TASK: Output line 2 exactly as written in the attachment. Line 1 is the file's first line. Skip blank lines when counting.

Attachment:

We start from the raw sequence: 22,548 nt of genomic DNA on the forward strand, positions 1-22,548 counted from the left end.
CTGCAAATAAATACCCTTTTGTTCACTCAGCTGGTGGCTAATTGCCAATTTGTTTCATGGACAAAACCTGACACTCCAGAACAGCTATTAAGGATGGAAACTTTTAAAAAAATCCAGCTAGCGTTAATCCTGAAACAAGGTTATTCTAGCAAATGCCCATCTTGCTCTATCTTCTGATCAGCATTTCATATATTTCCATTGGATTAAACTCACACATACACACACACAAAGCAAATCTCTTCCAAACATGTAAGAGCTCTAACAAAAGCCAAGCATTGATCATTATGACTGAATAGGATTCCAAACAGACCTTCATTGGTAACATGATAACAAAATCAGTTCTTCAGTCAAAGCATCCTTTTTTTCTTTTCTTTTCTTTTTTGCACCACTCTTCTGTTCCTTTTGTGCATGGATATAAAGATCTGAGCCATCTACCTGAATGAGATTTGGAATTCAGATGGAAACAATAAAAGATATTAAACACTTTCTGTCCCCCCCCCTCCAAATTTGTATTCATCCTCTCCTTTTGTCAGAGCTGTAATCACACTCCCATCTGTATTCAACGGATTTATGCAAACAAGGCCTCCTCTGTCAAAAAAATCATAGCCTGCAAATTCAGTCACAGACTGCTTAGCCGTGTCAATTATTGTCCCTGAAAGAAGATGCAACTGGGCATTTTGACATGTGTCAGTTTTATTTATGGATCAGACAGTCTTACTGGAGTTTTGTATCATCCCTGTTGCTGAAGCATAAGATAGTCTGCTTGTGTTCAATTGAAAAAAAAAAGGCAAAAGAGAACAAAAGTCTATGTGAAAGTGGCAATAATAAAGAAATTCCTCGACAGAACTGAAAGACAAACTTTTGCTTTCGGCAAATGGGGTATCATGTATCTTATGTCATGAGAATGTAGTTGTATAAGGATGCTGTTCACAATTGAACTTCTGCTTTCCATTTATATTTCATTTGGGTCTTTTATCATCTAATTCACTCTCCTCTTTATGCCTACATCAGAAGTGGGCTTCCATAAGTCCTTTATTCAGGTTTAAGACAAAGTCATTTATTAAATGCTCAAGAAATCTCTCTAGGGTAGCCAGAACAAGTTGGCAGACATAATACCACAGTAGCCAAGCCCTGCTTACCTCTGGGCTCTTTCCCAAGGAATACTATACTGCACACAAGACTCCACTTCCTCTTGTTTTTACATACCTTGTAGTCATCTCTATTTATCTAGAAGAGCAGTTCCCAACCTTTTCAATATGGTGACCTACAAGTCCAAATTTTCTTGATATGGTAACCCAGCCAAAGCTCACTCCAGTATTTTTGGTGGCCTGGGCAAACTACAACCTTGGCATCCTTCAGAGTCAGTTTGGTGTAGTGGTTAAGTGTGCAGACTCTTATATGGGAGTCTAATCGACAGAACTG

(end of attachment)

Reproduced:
CTGCAAATAAATACCCTTTTGTTCACTCAGCTGGTGGCTAATTGCCAATTTGTTTCATGGACAAAACCTGACACTCCAGAACAGCTATTAAGGATGGAAACTTTTAAAAAAATCCAGCTAGCGTTAATCCTGAAACAAGGTTATTCTAGCAAATGCCCATCTTGCTCTATCTTCTGATCAGCATTTCATATATTTCCATTGGATTAAACTCACACATACACACACACAAAGCAAATCTCTTCCAAACATGTAAGAGCTCTAACAAAAGCCAAGCATTGATCATTATGACTGAATAGGATTCCAAACAGACCTTCATTGGTAACATGATAACAAAATCAGTTCTTCAGTCAAAGCATCCTTTTTTTCTTTTCTTTTCTTTTTTGCACCACTCTTCTGTTCCTTTTGTGCATGGATATAAAGATCTGAGCCATCTACCTGAATGAGATTTGGAATTCAGATGGAAACAATAAAAGATATTAAACACTTTCTGTCCCCCCCCCTCCAAATTTGTATTCATCCTCTCCTTTTGTCAGAGCTGTAATCACACTCCCATCTGTATTCAACGGATTTATGCAAACAAGGCCTCCTCTGTCAAAAAAATCATAGCCTGCAAATTCAGTCACAGACTGCTTAGCCGTGTCAATTATTGTCCCTGAAAGAAGATGCAACTGGGCATTTTGACATGTGTCAGTTTTATTTATGGATCAGACAGTCTTACTGGAGTTTTGTATCATCCCTGTTGCTGAAGCATAAGATAGTCTGCTTGTGTTCAATTGAAAAAAAAAAGGCAAAAGAGAACAAAAGTCTATGTGAAAGTGGCAATAATAAAGAAATTCCTCGACAGAACTGAAAGACAAACTTTTGCTTTCGGCAAATGGGGTATCATGTATCTTATGTCATGAGAATGTAGTTGTATAAGGATGCTGTTCACAATTGAACTTCTGCTTTCCATTTATATTTCATTTGGGTCTTTTATCATCTAATTCACTCTCCTCTTTATGCCTACATCAGAAGTGGGCTTCCATAAGTCCTTTATTCAGGTTTAAGACAAAGTCATTTATTAAATGCTCAAGAAATCTCTCTAGGGTAGCCAGAACAAGTTGGCAGACATAATACCACAGTAGCCAAGCCCTGCTTACCTCTGGGCTCTTTCCCAAGGAATACTATACTGCACACAAGACTCCACTTCCTCTTGTTTTTACATACCTTGTAGTCATCTCTATTTATCTAGAAGAGCAGTTCCCAACCTTTTCAATATGGTGACCTACAAGTCCAAATTTTCTTGATATGGTAACCCAGCCAAAGCTCACTCCAGTATTTTTGGTGGCCTGGGCAAACTACAACCTTGGCATCCTTCAGAGTCAGTTTGGTGTAGTGGTTAAGTGTGCAGACTCTTATATGGGAGTCTAATCGACAGAACTG